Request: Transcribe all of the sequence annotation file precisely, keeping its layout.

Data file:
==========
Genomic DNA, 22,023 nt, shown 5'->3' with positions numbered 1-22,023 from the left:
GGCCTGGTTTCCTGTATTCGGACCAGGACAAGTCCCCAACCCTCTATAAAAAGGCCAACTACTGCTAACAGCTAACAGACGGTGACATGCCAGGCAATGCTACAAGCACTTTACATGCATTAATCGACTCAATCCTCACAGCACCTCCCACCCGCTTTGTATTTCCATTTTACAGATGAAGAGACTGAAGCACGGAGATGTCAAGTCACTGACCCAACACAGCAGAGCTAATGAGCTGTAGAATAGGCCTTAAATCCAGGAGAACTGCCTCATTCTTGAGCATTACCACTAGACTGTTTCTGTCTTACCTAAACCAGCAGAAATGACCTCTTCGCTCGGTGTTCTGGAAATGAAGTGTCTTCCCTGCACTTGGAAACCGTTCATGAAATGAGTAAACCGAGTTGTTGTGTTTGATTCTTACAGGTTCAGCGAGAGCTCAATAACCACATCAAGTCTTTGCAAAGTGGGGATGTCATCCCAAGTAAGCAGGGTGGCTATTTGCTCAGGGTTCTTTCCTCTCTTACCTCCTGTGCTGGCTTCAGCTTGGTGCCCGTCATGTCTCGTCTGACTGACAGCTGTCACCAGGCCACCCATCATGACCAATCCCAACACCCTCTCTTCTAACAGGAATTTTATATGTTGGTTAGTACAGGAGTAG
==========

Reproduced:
Genomic DNA, 22,023 nt, shown 5'->3' with positions numbered 1-22,023 from the left:
GGCCTGGTTTCCTGTATTCGGACCAGGACAAGTCCCCAACCCTCTATAAAAAGGCCAACTACTGCTAACAGCTAACAGACGGTGACATGCCAGGCAATGCTACAAGCACTTTACATGCATTAATCGACTCAATCCTCACAGCACCTCCCACCCGCTTTGTATTTCCATTTTACAGATGAAGAGACTGAAGCACGGAGATGTCAAGTCACTGACCCAACACAGCAGAGCTAATGAGCTGTAGAATAGGCCTTAAATCCAGGAGAACTGCCTCATTCTTGAGCATTACCACTAGACTGTTTCTGTCTTACCTAAACCAGCAGAAATGACCTCTTCGCTCGGTGTTCTGGAAATGAAGTGTCTTCCCTGCACTTGGAAACCGTTCATGAAATGAGTAAACCGAGTTGTTGTGTTTGATTCTTACAGGTTCAGCGAGAGCTCAATAACCACATCAAGTCTTTGCAAAGTGGGGATGTCATCCCAAGTAAGCAGGGTGGCTATTTGCTCAGGGTTCTTTCCTCTCTTACCTCCTGTGCTGGCTTCAGCTTGGTGCCCGTCATGTCTCGTCTGACTGACAGCTGTCACCAGGCCACCCATCATGACCAATCCCAACACCCTCTCTTCTAACAGGAATTTTATATGTTGGTTAGTACAGGAGTAG